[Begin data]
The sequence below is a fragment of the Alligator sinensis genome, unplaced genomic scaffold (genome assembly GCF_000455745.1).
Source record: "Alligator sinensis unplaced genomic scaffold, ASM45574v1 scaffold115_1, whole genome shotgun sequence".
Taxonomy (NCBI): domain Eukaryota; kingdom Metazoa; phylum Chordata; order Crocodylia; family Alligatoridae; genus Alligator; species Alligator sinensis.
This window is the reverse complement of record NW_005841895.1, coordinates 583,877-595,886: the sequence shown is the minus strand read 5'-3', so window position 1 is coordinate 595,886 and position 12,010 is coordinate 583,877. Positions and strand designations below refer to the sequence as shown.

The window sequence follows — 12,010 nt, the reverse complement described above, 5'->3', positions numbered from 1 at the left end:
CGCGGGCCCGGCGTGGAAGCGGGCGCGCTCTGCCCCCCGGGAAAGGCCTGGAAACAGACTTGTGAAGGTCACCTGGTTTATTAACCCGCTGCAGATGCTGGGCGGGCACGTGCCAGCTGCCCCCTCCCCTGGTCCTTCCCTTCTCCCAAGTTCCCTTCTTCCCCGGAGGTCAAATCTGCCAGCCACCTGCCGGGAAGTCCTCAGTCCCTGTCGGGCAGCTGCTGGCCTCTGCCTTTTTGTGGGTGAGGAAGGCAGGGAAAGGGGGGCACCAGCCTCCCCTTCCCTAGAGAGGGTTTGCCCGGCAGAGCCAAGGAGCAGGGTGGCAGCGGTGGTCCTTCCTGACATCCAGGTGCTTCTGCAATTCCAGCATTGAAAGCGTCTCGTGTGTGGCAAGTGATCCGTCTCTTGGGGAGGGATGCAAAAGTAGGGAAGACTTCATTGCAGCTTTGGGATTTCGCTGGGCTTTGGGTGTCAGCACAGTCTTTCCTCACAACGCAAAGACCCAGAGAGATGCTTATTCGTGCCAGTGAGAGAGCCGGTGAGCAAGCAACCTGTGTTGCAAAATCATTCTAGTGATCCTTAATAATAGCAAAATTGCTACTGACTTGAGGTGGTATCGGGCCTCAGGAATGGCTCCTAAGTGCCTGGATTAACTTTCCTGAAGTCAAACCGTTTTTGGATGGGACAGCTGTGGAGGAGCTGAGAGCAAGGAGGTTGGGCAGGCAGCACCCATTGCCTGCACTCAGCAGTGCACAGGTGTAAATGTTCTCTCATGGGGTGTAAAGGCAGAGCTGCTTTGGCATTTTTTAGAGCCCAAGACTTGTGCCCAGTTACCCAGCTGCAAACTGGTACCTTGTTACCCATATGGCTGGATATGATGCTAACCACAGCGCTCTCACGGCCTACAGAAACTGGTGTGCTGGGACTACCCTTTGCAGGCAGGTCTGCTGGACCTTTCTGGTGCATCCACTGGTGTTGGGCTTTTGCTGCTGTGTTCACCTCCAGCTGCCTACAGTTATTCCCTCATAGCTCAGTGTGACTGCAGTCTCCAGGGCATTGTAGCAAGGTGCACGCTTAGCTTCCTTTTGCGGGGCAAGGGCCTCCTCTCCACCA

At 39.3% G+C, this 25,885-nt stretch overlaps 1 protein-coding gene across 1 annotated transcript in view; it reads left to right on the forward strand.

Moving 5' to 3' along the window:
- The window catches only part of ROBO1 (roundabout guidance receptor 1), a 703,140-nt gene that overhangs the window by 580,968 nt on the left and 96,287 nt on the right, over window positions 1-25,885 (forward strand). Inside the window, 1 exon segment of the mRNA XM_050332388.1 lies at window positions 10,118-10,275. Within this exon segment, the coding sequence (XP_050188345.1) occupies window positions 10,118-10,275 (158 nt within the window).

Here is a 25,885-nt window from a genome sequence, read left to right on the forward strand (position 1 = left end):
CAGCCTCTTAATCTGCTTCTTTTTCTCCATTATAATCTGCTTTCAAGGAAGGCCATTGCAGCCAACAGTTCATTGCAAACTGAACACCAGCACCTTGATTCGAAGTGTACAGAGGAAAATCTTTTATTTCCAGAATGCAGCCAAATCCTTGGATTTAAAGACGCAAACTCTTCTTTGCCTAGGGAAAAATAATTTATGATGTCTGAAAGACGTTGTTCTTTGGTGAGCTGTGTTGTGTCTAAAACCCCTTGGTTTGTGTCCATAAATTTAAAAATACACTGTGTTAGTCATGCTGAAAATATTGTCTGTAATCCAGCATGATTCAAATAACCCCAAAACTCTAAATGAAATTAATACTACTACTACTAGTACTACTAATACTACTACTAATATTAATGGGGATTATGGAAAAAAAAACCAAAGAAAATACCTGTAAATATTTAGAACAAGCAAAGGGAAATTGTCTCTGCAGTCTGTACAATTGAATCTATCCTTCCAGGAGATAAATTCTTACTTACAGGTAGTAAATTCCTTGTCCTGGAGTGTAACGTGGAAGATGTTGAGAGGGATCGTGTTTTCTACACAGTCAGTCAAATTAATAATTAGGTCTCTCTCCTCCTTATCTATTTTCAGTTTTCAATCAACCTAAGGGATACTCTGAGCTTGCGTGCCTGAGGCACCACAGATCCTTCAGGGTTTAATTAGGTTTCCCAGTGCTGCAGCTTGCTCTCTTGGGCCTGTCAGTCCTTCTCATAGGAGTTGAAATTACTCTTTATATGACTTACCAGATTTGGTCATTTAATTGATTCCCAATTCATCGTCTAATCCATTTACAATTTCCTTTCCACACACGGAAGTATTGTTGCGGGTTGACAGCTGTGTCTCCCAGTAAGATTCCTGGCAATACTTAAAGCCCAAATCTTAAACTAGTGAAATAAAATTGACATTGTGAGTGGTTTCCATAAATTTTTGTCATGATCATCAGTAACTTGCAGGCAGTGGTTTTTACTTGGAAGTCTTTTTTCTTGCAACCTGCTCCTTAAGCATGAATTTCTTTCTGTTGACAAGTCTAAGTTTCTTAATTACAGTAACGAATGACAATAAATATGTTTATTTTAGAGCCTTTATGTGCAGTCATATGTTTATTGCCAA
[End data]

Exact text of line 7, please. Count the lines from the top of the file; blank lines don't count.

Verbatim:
At 39.3% G+C, this 25,885-nt stretch overlaps 1 protein-coding gene across 1 annotated transcript in view; it reads left to right on the forward strand.